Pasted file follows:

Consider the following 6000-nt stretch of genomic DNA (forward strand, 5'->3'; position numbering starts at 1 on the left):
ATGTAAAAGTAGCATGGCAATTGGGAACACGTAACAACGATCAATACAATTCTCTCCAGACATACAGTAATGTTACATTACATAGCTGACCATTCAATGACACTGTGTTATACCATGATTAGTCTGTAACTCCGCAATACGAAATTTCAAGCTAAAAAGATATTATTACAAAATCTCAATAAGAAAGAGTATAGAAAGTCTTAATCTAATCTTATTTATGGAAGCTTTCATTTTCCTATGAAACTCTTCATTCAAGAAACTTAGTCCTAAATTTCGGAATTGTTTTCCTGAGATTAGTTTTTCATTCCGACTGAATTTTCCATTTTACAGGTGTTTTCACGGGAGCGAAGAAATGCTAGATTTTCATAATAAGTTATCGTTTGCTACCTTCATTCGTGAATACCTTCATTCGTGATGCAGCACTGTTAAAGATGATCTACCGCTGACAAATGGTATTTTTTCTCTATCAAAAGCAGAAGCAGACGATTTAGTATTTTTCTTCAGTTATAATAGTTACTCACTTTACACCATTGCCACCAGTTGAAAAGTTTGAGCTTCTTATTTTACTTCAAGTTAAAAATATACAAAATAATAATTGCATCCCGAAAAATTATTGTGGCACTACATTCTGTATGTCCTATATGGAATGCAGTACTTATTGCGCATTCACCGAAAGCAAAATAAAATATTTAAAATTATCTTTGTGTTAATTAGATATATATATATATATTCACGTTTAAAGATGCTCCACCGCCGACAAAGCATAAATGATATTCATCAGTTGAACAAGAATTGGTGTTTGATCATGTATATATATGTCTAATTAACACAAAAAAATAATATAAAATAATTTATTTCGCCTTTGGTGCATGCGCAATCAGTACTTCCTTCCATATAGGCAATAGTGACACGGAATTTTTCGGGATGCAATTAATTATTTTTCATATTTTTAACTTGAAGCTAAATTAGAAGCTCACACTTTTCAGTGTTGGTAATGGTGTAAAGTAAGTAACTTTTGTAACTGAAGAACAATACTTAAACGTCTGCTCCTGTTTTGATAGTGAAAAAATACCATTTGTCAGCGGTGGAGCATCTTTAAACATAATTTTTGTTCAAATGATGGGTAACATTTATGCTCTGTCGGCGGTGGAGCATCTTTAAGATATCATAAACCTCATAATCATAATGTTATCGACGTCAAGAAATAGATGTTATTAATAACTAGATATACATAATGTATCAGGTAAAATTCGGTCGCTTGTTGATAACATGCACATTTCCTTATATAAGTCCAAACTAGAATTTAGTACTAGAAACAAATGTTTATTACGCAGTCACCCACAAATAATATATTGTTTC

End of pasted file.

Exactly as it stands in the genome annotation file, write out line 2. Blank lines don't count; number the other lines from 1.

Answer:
ATGTAAAAGTAGCATGGCAATTGGGAACACGTAACAACGATCAATACAATTCTCTCCAGACATACAGTAATGTTACATTACATAGCTGACCATTCAATGACACTGTGTTATACCATGATTAGTCTGTAACTCCGCAATACGAAATTTCAAGCTAAAAAGATATTATTACAAAATCTCAATAAGAAAGAGTATAGAAAGTCTTAATCTAATCTTATTTATGGAAGCTTTCATTTTCCTATGAAACTCTTCATTCAAGAAACTTAGTCCTAAATTTCGGAATTGTTTTCCTGAGATTAGTTTTTCATTCCGACTGAATTTTCCATTTTACAGGTGTTTTCACGGGAGCGAAGAAATGCTAGATTTTCATAATAAGTTATCGTTTGCTACCTTCATTCGTGAATACCTTCATTCGTGATGCAGCACTGTTAAAGATGATCTACCGCTGACAAATGGTATTTTTTCTCTATCAAAAGCAGAAGCAGACGATTTAGTATTTTTCTTCAGTTATAATAGTTACTCACTTTACACCATTGCCACCAGTTGAAAAGTTTGAGCTTCTTATTTTACTTCAAGTTAAAAATATACAAAATAATAATTGCATCCCGAAAAATTATTGTGGCACTACATTCTGTATGTCCTATATGGAATGCAGTACTTATTGCGCATTCACCGAAAGCAAAATAAAATATTTAAAATTATCTTTGTGTTAATTAGATATATATATATATATTCACGTTTAAAGATGCTCCACCGCCGACAAAGCATAAATGATATTCATCAGTTGAACAAGAATTGGTGTTTGATCATGTATATATATGTCTAATTAACACAAAAAAATAATATAAAATAATTTATTTCGCCTTTGGTGCATGCGCAATCAGTACTTCCTTCCATATAGGCAATAGTGACACGGAATTTTTCGGGATGCAATTAATTATTTTTCATATTTTTAACTTGAAGCTAAATTAGAAGCTCACACTTTTCAGTGTTGGTAATGGTGTAAAGTAAGTAACTTTTGTAACTGAAGAACAATACTTAAACGTCTGCTCCTGTTTTGATAGTGAAAAAATACCATTTGTCAGCGGTGGAGCATCTTTAAACATAATTTTTGTTCAAATGATGGGTAACATTTATGCTCTGTCGGCGGTGGAGCATCTTTAAGATATCATAAACCTCATAATCATAATGTTATCGACGTCAAGAAATAGATGTTATTAATAACTAGATATACATAATGTATCAGGTAAAATTCGGTCGCTTGTTGATAACATGCACATTTCCTTATATAAGTCCAAACTAGAATTTAGTACTAGAAACAAATGTTTATTACGCAGTCACCCACAAATAATATATTGTTTC